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"Wireless Hacks": Expert Tips for Getting the Most From Your Wireless Gear

September 23, 2003

Sebastopol, CA--In this increasingly wired world, many people are finding that the best way to get connected is to do away with wires entirely. From cable replacement to universal internet connectivity, wireless technology is changing the way we connect to our machines and to each other.

What is it about wireless networking that makes it so alluring on a grand scale? Marketing folk might tell you that the particular feature set and brand name of their product is driving the demand but according to Rob Flickenger, author of the new Wireless Hacks (O'Reilly, US $24.95), the answer is much simpler: it's magic.

"Right where you are sitting now, there could be dozens of wireless data networks slinging information to the far corners of the Earth," explains Flickenger. "A neighbor orders food online while someone across the street is using voice chat to talk to relatives (for free!) in Hong Kong, all the while someone upstairs is downloading a new album from their favorite band's web site in San Francisco. The information flows all around you without you seeing or hearing a thing. Make no mistake, wireless networking is probably the second most magical technology on the planet--just behind the Internet."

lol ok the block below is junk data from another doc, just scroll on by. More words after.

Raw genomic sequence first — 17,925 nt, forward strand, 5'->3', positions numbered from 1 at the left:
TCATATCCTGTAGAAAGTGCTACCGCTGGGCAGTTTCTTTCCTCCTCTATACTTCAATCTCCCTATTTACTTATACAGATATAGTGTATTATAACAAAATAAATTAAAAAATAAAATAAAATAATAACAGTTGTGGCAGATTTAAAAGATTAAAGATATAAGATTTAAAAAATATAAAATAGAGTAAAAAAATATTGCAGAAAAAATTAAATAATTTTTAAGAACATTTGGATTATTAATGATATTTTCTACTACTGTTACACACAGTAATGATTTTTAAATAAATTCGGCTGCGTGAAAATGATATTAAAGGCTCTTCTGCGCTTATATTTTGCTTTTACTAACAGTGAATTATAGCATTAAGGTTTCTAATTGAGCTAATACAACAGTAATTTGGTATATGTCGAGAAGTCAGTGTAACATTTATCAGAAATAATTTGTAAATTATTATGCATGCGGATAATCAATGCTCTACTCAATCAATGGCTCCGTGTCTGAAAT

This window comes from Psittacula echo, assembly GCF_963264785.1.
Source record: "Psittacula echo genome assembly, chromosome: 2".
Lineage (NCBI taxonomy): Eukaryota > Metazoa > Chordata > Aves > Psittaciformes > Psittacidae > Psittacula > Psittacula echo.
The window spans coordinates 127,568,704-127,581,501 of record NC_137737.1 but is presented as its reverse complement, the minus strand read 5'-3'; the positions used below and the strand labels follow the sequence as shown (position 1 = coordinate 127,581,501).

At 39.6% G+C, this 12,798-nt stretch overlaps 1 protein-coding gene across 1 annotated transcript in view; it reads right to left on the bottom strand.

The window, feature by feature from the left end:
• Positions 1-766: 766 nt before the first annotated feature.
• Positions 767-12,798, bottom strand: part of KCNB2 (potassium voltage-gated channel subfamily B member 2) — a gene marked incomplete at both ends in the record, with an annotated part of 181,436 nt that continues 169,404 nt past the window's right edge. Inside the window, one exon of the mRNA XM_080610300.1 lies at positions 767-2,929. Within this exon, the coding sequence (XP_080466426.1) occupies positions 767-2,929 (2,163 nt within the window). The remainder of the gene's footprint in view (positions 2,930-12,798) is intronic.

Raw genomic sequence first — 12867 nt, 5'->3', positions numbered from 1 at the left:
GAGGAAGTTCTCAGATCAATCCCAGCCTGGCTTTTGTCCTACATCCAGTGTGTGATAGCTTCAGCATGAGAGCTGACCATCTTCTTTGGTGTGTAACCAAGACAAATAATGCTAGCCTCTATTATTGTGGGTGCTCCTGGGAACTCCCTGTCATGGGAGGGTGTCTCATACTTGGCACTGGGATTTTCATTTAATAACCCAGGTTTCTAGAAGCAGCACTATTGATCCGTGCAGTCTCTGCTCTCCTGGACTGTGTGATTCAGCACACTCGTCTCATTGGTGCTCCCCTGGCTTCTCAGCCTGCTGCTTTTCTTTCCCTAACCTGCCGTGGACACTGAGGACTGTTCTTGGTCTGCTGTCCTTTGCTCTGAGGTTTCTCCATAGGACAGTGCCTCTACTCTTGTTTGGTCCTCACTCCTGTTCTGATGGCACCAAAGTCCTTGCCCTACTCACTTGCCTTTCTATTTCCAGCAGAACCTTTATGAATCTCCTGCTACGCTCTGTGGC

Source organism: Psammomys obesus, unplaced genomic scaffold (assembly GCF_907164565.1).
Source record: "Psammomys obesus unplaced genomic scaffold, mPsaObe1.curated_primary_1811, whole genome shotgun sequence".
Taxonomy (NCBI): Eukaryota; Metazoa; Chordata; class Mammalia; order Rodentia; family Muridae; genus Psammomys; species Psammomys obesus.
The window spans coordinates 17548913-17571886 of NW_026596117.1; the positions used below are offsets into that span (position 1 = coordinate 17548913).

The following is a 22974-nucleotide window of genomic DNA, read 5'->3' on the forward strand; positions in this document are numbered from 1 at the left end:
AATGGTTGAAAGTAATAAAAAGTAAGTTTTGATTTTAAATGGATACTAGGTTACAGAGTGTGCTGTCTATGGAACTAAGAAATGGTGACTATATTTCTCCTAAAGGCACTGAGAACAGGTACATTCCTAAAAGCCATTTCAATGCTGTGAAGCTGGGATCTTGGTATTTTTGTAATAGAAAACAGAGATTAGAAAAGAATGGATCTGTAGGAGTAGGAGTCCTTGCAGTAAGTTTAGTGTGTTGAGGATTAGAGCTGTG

And, indeed, more than twenty-two million Wi-Fi devices shipped last year, with double that projected for some time this year. But, as with any new technology, buying the gear is only the first step. Understanding how to make the best use of it is another story. "Wireless Hacks" offers 100 industrial-strength tips about wireless networking, contributed by experts who apply what they know in the real world every day. The book includes "hacks" on extending range, optimizing performance, providing services on a large scale, and even making your own antenna. "Wireless Hacks" covers several wireless technologies, including 802.11a, 802.11b, 802.11g, Bluetooth, and GPRS.

In addition to showing what is possible with off-the-shelf hardware, "Wireless Hacks" shows readers how to extend that hardware well beyond the original manufacturers' intentions. And when standard access point hardware just isn't enough to do the job, the book covers everything you need to know to build your own custom access point.

"Wireless Hacks" provides a wealth of useful techniques for making the most out of wireless technology, including:

  • Making sense of the alphabet soup of the 802.11 standards, and understanding which technology makes sense for solving your particular problem

  • Using Bluetooth, mobile radios, mobile data networks, and other exotic methods to keep you connected, no matter where you are

  • Practical methods for detecting, analyzing, and monitoring wireless networks

  • Extending the range of your network, and making the best possible use of the available radio spectrum

  • Designing and building your own antennas

  • Engineering long distance network links that span several miles

  • Understanding the security issues of wireless networking, and protecting yourself and your users from unauthorized access and eavesdropping

Written for the intermediate to advanced wireless user, "Wireless Hacks" is full of direct, practical, ingenious solutions to real-world networking problems. Whether your wireless network needs to extend to the edge of your office or to the other end of town, this collection of non-obvious, "from the field" techniques will show you how to get the job done.

Additional Resources:

Wireless Hacks
Rob Flickenger
ISBN 0-596-00559-8, 286 pages, $24.95 US, $38.95 CA, 17.50 UK
1-800-998-9938; 1-707-827-7000

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